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Manic Street Preachers: Futurology

Album Review

Back to the future with the Manics’ second expectation-confounding album in a year.

Recorded at the same time as 2013’s well-received, acousticy Rewind The Film, Futurology could hardly be more different. Where Rewind was wistful, nostalgic and to some extent all about the vanished Wales of the 1980s, Futurology is a rocking electronic tribute to another lost 80s – the European-looking new wave pop of the post-punk era.

From Europa Geht Durch Mich (featuring a stern vocal from German actress Nina Hoss) with its Simple Minds paraphrasing opening line ‘Europe had a language problem’ to The Next Jet To Leave Moscow, which samples the Skids’ classic single Charade, Futurology is full of a lost musical era, where bands looked to Berlin-era Bowie for their ideas and Giorgio Moroder for their basslines. James Dean Bradfield’s guitar channels Stuart Adamson, John McGeoch and Keith Levene (Let’s Go To War even mimics PiL’s use of the Swan Lake riff by rocking up In The Hall of The Mountain King). And there’s even a duet with Green Gartside from Scritti Politti, who was an actual 80s post-punk star.

Not that it sounds like any of those bands, of course. The Manics are the Manics, and although these days they encompass a variety of musical styles – the guitar pop of the title track, the spooky folkiness of Divine Youth, and the Goldfrapp stomp of Europa Geht Durch Mich – they still sound like the most melancholy and most angry band in the world (‘One day we will return,’ runs one of Nicky Wire’s lyrics from the title track, ‘No matter how much it hurts’). And throughout Futurology there’s a freshness and an attack which is astonishing for a band on their 11th album. Futurology isn’t just the best album the Manic Street Preachers have made this century, it’s arguably the best album of the year.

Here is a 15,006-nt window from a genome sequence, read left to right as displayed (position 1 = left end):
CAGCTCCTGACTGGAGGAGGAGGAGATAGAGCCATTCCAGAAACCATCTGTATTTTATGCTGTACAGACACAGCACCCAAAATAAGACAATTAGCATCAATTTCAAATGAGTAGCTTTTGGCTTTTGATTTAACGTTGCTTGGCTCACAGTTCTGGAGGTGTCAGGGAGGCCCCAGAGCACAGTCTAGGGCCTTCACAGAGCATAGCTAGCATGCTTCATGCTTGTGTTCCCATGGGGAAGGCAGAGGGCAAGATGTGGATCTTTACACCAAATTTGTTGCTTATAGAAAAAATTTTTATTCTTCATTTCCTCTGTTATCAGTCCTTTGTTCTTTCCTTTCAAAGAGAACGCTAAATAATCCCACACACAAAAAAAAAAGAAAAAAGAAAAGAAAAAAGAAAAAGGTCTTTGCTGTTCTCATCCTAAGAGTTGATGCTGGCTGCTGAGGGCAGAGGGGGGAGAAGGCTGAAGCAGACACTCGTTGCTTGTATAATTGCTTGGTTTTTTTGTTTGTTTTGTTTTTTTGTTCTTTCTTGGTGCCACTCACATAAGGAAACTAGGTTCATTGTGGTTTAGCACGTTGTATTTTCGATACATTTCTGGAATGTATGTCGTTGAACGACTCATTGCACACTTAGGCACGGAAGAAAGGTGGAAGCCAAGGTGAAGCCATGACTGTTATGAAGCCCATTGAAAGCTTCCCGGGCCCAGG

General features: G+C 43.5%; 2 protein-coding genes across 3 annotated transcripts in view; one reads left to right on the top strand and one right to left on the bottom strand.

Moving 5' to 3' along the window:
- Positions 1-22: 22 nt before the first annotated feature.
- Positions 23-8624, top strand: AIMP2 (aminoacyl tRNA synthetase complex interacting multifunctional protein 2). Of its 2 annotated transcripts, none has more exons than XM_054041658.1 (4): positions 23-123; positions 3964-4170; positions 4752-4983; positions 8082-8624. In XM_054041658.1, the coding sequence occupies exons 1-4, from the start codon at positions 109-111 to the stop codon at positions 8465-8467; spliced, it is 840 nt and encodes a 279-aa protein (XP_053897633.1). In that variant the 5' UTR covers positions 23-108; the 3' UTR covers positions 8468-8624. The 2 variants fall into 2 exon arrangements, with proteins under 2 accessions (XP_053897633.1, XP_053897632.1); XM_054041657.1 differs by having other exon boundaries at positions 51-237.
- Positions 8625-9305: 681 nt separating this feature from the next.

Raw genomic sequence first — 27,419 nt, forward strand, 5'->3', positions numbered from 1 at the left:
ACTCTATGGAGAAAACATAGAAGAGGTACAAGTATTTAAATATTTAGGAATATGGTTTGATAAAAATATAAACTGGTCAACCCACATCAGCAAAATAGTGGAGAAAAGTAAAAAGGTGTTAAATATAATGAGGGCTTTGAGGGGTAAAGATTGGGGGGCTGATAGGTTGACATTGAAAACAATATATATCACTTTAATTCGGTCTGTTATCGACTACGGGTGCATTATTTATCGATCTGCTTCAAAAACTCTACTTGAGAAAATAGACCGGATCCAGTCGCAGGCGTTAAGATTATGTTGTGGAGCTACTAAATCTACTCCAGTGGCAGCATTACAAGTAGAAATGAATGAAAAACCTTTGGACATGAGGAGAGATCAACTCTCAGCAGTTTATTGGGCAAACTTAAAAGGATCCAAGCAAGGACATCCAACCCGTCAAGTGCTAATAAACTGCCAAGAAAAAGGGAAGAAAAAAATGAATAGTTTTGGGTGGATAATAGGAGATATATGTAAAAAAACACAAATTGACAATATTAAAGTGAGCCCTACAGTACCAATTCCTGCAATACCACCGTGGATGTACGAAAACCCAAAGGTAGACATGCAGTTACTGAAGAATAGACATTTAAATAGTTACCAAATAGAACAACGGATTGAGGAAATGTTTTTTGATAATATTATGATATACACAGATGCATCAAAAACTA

When they began, the Manics looked like a dog-end glam punk band who worshipped both The Clash and Guns N’ Roses. Shortly after they revealed a love of the bleak grey shades of Magazine and early Simple Minds. At the same time they wanted to be stadium rockers and record duets with Kylie Minogue. 

They were, in many ways the band least likely to make it to the end of the week, let alone the 21st century. That they’ve done it, and continue to shine, is a testament to the idea that not being satisfied is better than being satisfied; the smugness that radiates from much of 2014’s bearded pop is absent from the eternally rocking self-criticism of this always extraordinary band.

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